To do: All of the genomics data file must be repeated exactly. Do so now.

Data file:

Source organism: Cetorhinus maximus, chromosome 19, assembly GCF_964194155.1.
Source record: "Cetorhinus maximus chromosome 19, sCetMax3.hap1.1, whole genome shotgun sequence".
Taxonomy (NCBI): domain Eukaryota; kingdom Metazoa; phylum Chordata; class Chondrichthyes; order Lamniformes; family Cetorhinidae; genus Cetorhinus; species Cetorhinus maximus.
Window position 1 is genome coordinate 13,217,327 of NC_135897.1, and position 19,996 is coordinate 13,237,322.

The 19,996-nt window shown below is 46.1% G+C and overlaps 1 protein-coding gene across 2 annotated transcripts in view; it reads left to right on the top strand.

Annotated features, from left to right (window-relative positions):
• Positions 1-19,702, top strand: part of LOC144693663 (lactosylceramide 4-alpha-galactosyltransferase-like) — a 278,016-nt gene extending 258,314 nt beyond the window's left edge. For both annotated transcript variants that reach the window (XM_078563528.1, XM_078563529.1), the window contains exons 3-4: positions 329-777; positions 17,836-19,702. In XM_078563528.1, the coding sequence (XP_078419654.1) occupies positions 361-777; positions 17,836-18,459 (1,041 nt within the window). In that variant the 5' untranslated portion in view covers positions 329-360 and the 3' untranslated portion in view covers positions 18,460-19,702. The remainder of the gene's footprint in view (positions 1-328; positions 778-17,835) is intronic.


Source organism: Cetorhinus maximus, chromosome 19, assembly GCF_964194155.1.
Source record: "Cetorhinus maximus chromosome 19, sCetMax3.hap1.1, whole genome shotgun sequence".
Taxonomy (NCBI): domain Eukaryota; kingdom Metazoa; phylum Chordata; class Chondrichthyes; order Lamniformes; family Cetorhinidae; genus Cetorhinus; species Cetorhinus maximus.
Window position 1 is genome coordinate 13,217,327 of NC_135897.1, and position 19,996 is coordinate 13,237,322.

The 19,996-nt window shown below is 46.1% G+C and overlaps 1 protein-coding gene across 2 annotated transcripts in view; it reads left to right on the top strand.

Annotated features, from left to right (window-relative positions):
• Positions 1-19,702, top strand: part of LOC144693663 (lactosylceramide 4-alpha-galactosyltransferase-like) — a 278,016-nt gene extending 258,314 nt beyond the window's left edge. For both annotated transcript variants that reach the window (XM_078563528.1, XM_078563529.1), the window contains exons 3-4: positions 329-777; positions 17,836-19,702. In XM_078563528.1, the coding sequence (XP_078419654.1) occupies positions 361-777; positions 17,836-18,459 (1,041 nt within the window). In that variant the 5' untranslated portion in view covers positions 329-360 and the 3' untranslated portion in view covers positions 18,460-19,702. The remainder of the gene's footprint in view (positions 1-328; positions 778-17,835) is intronic.